WOUTER HOFMEYR ZAAYMAN (South Africa) said consultation was a necessary and important aspect in the implementation of peacekeeping reforms, especially with regard to developing a more robust approach to protecting civilians. “Peacekeepers are early peacebuilders as they provide a security umbrella for others to implement peacebuilding tasks,” he said. However, the activities of some parties in conflict situations undermined United Nations peacekeeping mandates, resulting in negative effects on operational functioning and effectiveness. All parties must fully respect military agreements and ensure the safety and security of United Nations and associated personnel, he said, expressing hope that cooperation between the United Nations and the African Union would be broadened to encompass all aspects of peace and security. The African Union’s stance was that the core principles of peace operations — consent, impartiality and limited use of force — remained relevant although they must be interpreted in a flexible manner in the face of new challenges. African Union peace operations authorized by the Security Council must be adequately funded and resourced with the necessary logistics, enablers and equipment. In that regard, United Nations assessed contributions should be used to secure predictable, sustainable and flexible financing for those operations, he said.
MUNA IDRIS (Brunei Darussalam), associating herself with the Non-Aligned Movement and the Association of South-East Asian Nations (ASEAN), emphasized the need to uphold the integrity of United Nations peacekeepers’ work. She also expressed concern over reported cases of sexual abuse and exploitation by peacekeepers and voiced support for the Organization’s zero-tolerance policy in that respect as well as for full implementation of Security Council resolution 2272 (2016). Stressing that preventive diplomacy was the most cost-effective means of addressing conflict, she cited her country’s participation in peacekeeping efforts in Lebanon and, beyond the United Nations framework, in the southern Philippines, noting also Brunei Darussalam’s request to become a member of the Special Committee on Peacekeeping Operations.
TIN MARLAR MYINT (Myanmar), associating herself with the Non-Aligned Movement and the Association of Southeast Asian Nations (ASEAN), said new peacekeeping missions should not be an easy alternative to negotiated political settlements, adding that they should only provide interim solutions. Peacekeeping mandates should be clear and regularly reviewed on the basis of situations on the ground in order to ensure effective protection of civilians, and peace operations must not exceed their mandates. The safety and security of “blue helmets” must be addressed through such measures as enhanced capacity-building and use of technology. She said countries listed in connection with the alleged use of child soldiers should not be denied the opportunity to contribute peacekeeping troops if they were making progress in implementing action plans to end child soldier recruitment. Myanmar proposed that Security Council members and States in a better position to contribute more shoulder the lion’s share of the $8.4 billion peacekeeping budget.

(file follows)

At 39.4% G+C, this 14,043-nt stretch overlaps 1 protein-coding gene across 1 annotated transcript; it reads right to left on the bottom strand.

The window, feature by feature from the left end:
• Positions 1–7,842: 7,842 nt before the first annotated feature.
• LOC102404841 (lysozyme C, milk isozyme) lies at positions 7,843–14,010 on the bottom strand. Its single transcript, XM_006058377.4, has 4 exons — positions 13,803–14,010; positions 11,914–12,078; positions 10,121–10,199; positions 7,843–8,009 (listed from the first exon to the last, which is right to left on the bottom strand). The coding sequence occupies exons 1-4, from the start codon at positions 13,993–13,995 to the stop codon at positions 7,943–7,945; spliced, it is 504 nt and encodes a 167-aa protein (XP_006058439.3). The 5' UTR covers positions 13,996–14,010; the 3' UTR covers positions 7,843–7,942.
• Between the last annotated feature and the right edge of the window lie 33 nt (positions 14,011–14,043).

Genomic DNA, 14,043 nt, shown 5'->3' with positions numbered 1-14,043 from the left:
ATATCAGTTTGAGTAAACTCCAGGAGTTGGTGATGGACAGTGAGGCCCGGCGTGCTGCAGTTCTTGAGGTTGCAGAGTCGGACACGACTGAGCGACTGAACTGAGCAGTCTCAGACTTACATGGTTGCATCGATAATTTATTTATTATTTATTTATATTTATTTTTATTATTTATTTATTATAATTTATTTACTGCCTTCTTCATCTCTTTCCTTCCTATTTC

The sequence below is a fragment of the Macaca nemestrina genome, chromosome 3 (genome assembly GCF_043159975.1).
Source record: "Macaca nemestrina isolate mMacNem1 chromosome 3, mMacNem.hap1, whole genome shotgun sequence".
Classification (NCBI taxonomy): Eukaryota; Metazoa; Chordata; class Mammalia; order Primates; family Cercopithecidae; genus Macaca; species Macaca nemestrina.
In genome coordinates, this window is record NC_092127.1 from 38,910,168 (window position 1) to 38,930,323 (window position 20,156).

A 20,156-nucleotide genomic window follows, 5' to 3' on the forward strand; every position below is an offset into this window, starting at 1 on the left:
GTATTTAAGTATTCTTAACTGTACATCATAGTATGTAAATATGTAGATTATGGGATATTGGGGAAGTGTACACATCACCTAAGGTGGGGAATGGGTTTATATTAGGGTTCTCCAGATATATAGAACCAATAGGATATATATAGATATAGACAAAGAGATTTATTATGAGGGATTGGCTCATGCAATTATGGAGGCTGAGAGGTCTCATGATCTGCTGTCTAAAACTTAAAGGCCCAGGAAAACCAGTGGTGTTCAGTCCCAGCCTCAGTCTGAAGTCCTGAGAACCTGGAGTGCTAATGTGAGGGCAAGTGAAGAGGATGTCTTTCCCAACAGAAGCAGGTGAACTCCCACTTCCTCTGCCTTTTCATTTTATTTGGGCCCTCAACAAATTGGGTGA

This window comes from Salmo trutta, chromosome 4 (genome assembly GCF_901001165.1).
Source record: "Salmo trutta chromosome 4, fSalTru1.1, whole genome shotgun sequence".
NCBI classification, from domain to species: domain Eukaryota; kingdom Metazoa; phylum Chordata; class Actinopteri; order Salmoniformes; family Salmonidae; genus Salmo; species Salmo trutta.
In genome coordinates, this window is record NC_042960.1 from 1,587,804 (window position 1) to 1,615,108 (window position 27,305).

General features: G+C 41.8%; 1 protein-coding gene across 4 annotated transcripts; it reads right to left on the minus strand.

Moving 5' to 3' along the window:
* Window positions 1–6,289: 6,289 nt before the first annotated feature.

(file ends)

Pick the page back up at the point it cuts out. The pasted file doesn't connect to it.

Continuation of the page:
MOHAMAD SURIA BIN MOHAMAD SAAD (Malaysia) said that his country’s commitment to peacekeeping operations centred on its belief in collective security arrangements and the principle of peaceful settlement of disputes. Malaysia had participated in 35 peacekeeping missions, deploying more than 30,000 military and police personnel. Its peacekeepers were currently serving in six missions in addition to 10 members of the Royal Malaysian Police who would soon be deployed to Haiti. The Government had also made a commitment to contribute an infantry battalion, a squadron of engineers, a police force and training at the Malaysian Peacekeeping Centre to the United Nations Peacekeeping Capability Readiness Systems. At the regional level, the establishment of a humanitarian assistance and disaster relief group comprising of military forces from member States of the Association of Southeast Asian Nations (ASEAN) would provide an opportunity for the collective management of natural disasters, he said, adding that countries should no longer work individually in managing such external shocks.
NGUYEN PHUONG NGA (Viet Nam) said the new global context required peacekeeping operations to uphold the principles of sovereignty, territorial integrity of States, consent of the parties, impartiality and non-use of force except in self-defence. Commending the effective implementation of peacekeeping mandates and the greater focus on mediation and preventive diplomacy, she emphasized that such efforts must be accompanied by activities promoting economic recovery, reintegration and capacity-building. In that regard, she called for strengthened coordination between the Security Council and the Peacebuilding Commission in deliberations on long-term policies for sustaining peace. Similarly, Viet Nam stressed the need for improved coordination among actors in relation to policy formulation and decision-making on peacekeeping mandates. She underlined the need to focus efforts on the safety and security of peacekeepers operating in increasingly hostile environments.